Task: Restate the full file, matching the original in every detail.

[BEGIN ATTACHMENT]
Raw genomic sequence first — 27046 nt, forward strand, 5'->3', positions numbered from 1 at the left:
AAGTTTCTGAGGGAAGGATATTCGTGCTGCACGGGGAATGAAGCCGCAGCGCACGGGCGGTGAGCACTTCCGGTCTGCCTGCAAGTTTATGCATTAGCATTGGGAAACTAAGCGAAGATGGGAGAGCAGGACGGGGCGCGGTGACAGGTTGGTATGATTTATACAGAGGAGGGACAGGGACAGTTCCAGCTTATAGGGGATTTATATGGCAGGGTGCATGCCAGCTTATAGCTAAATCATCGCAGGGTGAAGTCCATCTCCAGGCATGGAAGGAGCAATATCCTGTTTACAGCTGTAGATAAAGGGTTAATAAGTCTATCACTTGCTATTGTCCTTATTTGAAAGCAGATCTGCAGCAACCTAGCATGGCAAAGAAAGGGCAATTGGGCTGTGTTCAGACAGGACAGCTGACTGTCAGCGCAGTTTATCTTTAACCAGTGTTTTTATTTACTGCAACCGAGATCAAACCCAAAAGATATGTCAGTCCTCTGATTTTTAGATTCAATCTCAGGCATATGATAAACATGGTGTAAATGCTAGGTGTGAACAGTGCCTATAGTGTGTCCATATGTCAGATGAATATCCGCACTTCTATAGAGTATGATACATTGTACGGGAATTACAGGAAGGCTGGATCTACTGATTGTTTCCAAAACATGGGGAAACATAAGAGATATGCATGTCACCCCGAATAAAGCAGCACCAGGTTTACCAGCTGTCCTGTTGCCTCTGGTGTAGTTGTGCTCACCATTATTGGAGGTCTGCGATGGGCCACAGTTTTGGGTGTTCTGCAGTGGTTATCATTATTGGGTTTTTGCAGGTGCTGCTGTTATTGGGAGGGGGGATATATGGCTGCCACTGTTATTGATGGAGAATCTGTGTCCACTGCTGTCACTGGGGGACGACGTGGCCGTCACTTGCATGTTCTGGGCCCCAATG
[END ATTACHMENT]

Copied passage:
Raw genomic sequence first — 27046 nt, forward strand, 5'->3', positions numbered from 1 at the left:
AAGTTTCTGAGGGAAGGATATTCGTGCTGCACGGGGAATGAAGCCGCAGCGCACGGGCGGTGAGCACTTCCGGTCTGCCTGCAAGTTTATGCATTAGCATTGGGAAACTAAGCGAAGATGGGAGAGCAGGACGGGGCGCGGTGACAGGTTGGTATGATTTATACAGAGGAGGGACAGGGACAGTTCCAGCTTATAGGGGATTTATATGGCAGGGTGCATGCCAGCTTATAGCTAAATCATCGCAGGGTGAAGTCCATCTCCAGGCATGGAAGGAGCAATATCCTGTTTACAGCTGTAGATAAAGGGTTAATAAGTCTATCACTTGCTATTGTCCTTATTTGAAAGCAGATCTGCAGCAACCTAGCATGGCAAAGAAAGGGCAATTGGGCTGTGTTCAGACAGGACAGCTGACTGTCAGCGCAGTTTATCTTTAACCAGTGTTTTTATTTACTGCAACCGAGATCAAACCCAAAAGATATGTCAGTCCTCTGATTTTTAGATTCAATCTCAGGCATATGATAAACATGGTGTAAATGCTAGGTGTGAACAGTGCCTATAGTGTGTCCATATGTCAGATGAATATCCGCACTTCTATAGAGTATGATACATTGTACGGGAATTACAGGAAGGCTGGATCTACTGATTGTTTCCAAAACATGGGGAAACATAAGAGATATGCATGTCACCCCGAATAAAGCAGCACCAGGTTTACCAGCTGTCCTGTTGCCTCTGGTGTAGTTGTGCTCACCATTATTGGAGGTCTGCGATGGGCCACAGTTTTGGGTGTTCTGCAGTGGTTATCATTATTGGGTTTTTGCAGGTGCTGCTGTTATTGGGAGGGGGGATATATGGCTGCCACTGTTATTGATGGAGAATCTGTGTCCACTGCTGTCACTGGGGGACGACGTGGCCGTCACTTGCATGTTCTGGGCCCCAATG